By Rebecca Jackson
One of our most popular member briefings has been our 2014 introduction to co-production in public services. In fact, it was so popular that we made it freely available to download from our website. For those who don’t know, co-production is an approach to improving or developing services by working collaboratively with the people who use those services. It has become increasingly popular within many types of public services in the UK, but especially in health and social care.
The components of co-production
But what does co-production actually mean in practice? Although every case is different, generally it can be broken down into several processes:
- Co-design – the planning of services
- Co-decision making – with regards to the distribution of resources and the allocation of services
- Co-delivery (of services) – including outlining the role of volunteers and the third sector, and including them in the process if necessary
- Co-evaluation (of services) – assessment of the outcomes and whether they have been successful for all parties involved.
Legislation and implementation
The 2014 Care Act was one of the first pieces of UK legislation to include co-production as a concept in its statutory guidance, stating that:
‘Local authorities should, where possible, actively promote participation in providing interventions that are co-produced with individuals, families, friends, carers and the community. ”Co-production” is when an individual influences the support and services received, or when groups of people get together to influence the way that services are designed, commissioned and delivered.’
Co-production is now a key part of the implementation of health and social care strategy across the UK. It provides service users with an input on which elements of services are of most use, and which could be altered to make them more effective – particularly important at a time when local authorities are under pressure to deliver more efficient and cost-effective services.
Co-production relates to other strategic priorities such as prevention, wellbeing, a focus on outcomes and the personalisation agenda. It allows people who use services to have a direct input into the design of care services and care plans, so as to create more effective programmes of care.
Implementing co-production can be a difficult transition and requires a whole system approach to change. This means that organisations, such as local authorities, must adopt change at every level to encourage meaningful participation and to embed co-production in day-to-day practices.
The SCIE co-production guidance uses a jigsaw model for management of change which may be a helpful way to identify the elements of an organisation which must be altered to effectively incorporate co production.
The guidance provided by the Social Care Institute for Excellence (SCIE) recommends that:
- organisations must change at every level, from senior management to front-line staff, if they want to achieve meaningful participation
- participation should become part of daily practice – and not be a one-off activity
- participation operates at different levels, as there are many ways to involve people who use services in different types of decisions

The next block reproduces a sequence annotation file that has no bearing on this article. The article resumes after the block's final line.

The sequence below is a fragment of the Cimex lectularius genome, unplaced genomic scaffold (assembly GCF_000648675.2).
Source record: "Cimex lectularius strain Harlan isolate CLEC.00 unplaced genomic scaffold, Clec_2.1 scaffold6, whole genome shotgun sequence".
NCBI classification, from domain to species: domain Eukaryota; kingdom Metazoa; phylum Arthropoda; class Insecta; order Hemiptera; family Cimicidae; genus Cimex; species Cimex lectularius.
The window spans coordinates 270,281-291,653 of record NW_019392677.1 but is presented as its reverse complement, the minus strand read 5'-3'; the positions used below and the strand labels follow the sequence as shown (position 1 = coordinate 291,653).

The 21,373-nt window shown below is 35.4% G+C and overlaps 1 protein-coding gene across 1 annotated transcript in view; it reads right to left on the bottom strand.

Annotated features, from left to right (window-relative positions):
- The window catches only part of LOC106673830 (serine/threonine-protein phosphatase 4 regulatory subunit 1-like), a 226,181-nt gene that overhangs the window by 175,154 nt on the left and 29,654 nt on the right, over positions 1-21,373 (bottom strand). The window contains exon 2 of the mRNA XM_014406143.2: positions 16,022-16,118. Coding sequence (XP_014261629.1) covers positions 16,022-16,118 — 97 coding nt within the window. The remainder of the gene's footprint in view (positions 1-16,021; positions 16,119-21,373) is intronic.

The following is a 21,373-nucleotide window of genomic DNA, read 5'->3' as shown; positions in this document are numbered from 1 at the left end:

Social care co-production in practice
- The project PRESENT is a joint initiative between East Dunbartonshire Council, the local Dementia Network, the Joint Improvement Team and Governance International, which uses co-production to engage people with dementia and enable dementia sufferers to make a positive contribution to their communities.
- Islington Council has developed a Framework for Involvement in Adult Social Care to provide a solid base for co-production that is accessible, inclusive and has impact. The council worked with people who use services and carers to produce the Framework. Local statutory and voluntary sector organisations, including the Making it Real Experts by Experience and Project Team, and Healthwatch Islington, were also involved.
- A report produced in 2013 by the Scottish Co-production Network, Governance International, the Scottish Joint Improvement Team and the Social Care Alliance, also provided comparisons between the approaches to co-production in social care between Scotland and Sweden.
These are just a few examples of innovative practice, more of which can be found on the SCIE website.
The potential of co-production
Co-production has the potential to transform the way social care is delivered in the UK. However, implementing co-production approaches into existing organisations, with their own culture, structures and operating procedures, as well as their own expectations about services and how they should be created and delivered, remains a challenge for commissioners, the third and private sectors, politicians and the public.
In order to be successful and to produce sustainable and effective relationships, total change will be required and it will take a huge commitment and long term vision to ensure its success. Once implemented, though, it is clear that co-production has the potential to contribute greatly to prevention, personalisation and outcomes-focused service delivery – which are all key agendas in the current health and social care policy climate.
Read some of our other recent blogs:
- Co-production in the criminal justice system
- Budget cuts hit research in councils’ adult social care departments
- Giving service users a say: how self-directed support is shaking up social care service delivery in Scotland
- What’s happening to make big data use a reality in health and social care?
- What technology brings to health and social care: a case study of Calderdale Council and Idox
- Intimacy and sexuality in care homes
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